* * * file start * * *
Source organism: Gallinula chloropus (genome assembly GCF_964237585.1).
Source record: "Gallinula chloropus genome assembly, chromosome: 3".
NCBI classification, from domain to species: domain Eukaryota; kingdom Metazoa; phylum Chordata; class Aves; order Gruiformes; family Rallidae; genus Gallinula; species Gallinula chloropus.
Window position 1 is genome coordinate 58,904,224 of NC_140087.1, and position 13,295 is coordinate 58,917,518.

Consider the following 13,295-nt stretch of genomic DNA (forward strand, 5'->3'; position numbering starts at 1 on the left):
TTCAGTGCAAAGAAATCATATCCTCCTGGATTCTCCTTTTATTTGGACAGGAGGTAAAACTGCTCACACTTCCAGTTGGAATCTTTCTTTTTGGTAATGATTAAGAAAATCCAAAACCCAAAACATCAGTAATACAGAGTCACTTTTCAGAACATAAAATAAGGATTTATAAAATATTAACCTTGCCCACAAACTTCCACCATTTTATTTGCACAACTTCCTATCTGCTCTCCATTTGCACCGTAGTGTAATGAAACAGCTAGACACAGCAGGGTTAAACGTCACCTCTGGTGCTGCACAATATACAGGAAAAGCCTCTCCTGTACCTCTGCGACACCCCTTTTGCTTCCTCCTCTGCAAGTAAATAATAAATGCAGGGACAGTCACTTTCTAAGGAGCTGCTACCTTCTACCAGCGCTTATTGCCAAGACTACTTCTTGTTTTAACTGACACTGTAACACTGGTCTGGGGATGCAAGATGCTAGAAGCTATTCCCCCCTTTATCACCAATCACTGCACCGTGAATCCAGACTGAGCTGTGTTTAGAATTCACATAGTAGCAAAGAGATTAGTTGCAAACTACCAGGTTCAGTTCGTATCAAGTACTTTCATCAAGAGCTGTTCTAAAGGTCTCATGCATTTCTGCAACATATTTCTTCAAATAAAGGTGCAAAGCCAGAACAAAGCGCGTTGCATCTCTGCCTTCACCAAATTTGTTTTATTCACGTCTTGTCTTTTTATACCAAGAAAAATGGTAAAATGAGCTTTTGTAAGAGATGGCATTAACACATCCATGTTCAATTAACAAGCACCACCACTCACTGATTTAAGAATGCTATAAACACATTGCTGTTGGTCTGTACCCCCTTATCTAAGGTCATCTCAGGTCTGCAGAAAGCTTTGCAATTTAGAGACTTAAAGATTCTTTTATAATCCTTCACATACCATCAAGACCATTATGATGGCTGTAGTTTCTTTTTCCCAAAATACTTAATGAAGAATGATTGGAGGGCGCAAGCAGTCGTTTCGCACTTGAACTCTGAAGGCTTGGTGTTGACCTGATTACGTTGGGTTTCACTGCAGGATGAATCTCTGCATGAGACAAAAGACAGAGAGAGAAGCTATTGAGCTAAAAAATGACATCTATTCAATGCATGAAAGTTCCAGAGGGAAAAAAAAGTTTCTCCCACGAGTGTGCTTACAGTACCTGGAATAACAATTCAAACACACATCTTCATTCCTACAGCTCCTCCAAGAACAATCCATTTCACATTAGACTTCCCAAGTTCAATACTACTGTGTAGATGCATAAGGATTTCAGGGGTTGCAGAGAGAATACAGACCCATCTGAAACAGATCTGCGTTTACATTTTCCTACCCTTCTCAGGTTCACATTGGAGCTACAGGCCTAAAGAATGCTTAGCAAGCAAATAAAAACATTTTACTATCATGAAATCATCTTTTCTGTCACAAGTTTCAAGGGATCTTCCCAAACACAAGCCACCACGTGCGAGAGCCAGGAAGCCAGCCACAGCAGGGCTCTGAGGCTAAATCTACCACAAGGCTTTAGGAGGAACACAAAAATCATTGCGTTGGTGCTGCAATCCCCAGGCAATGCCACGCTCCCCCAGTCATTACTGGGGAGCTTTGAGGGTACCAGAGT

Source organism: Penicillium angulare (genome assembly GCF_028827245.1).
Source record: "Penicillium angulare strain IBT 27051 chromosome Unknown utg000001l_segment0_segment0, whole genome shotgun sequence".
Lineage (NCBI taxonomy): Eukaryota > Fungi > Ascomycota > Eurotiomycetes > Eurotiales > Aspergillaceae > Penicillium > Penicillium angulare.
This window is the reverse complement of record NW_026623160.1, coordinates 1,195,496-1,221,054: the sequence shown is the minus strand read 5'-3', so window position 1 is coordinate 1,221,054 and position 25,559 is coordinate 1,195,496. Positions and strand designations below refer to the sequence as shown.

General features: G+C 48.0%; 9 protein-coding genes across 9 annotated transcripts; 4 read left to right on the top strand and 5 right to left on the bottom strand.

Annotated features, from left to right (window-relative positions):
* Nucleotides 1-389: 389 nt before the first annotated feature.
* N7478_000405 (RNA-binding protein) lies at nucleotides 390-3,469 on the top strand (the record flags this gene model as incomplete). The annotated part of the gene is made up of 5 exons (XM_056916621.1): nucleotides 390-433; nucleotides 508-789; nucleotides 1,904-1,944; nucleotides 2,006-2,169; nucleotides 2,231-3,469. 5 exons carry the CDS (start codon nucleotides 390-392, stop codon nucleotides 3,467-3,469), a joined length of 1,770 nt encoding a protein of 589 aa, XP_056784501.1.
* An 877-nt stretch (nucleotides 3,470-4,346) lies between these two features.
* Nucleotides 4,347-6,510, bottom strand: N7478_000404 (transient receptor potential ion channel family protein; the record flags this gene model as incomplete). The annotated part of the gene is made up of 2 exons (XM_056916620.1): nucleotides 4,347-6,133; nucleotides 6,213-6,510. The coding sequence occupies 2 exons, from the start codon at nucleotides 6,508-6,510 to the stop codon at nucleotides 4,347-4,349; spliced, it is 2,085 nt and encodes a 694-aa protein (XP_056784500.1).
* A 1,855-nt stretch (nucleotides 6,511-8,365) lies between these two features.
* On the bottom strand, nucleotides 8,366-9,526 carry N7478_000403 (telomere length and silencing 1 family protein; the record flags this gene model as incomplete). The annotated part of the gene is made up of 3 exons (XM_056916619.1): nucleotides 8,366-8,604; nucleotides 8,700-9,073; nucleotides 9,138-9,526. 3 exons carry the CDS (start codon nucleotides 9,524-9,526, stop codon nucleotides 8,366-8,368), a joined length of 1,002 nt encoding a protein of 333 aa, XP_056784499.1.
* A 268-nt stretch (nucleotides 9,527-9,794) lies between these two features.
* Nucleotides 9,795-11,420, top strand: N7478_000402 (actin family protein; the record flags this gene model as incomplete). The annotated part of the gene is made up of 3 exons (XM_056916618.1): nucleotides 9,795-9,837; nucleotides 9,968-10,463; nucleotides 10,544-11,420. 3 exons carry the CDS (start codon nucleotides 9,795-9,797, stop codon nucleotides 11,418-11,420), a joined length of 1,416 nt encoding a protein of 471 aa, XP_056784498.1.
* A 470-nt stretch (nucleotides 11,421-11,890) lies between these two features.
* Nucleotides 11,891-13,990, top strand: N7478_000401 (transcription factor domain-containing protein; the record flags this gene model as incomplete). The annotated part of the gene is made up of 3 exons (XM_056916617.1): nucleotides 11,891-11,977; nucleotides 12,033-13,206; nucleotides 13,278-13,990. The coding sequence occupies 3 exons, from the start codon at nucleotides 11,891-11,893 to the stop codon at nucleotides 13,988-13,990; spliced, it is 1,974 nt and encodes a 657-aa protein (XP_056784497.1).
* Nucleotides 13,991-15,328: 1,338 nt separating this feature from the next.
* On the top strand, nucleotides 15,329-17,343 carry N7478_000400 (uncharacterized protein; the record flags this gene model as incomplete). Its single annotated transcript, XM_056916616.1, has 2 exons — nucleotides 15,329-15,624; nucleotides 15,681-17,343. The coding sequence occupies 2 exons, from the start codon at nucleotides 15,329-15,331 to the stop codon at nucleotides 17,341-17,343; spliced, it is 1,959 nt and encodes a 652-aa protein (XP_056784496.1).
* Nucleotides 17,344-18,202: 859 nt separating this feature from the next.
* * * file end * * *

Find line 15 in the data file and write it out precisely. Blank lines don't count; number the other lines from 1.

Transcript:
* An 877-nt stretch (nucleotides 3,470-4,346) lies between these two features.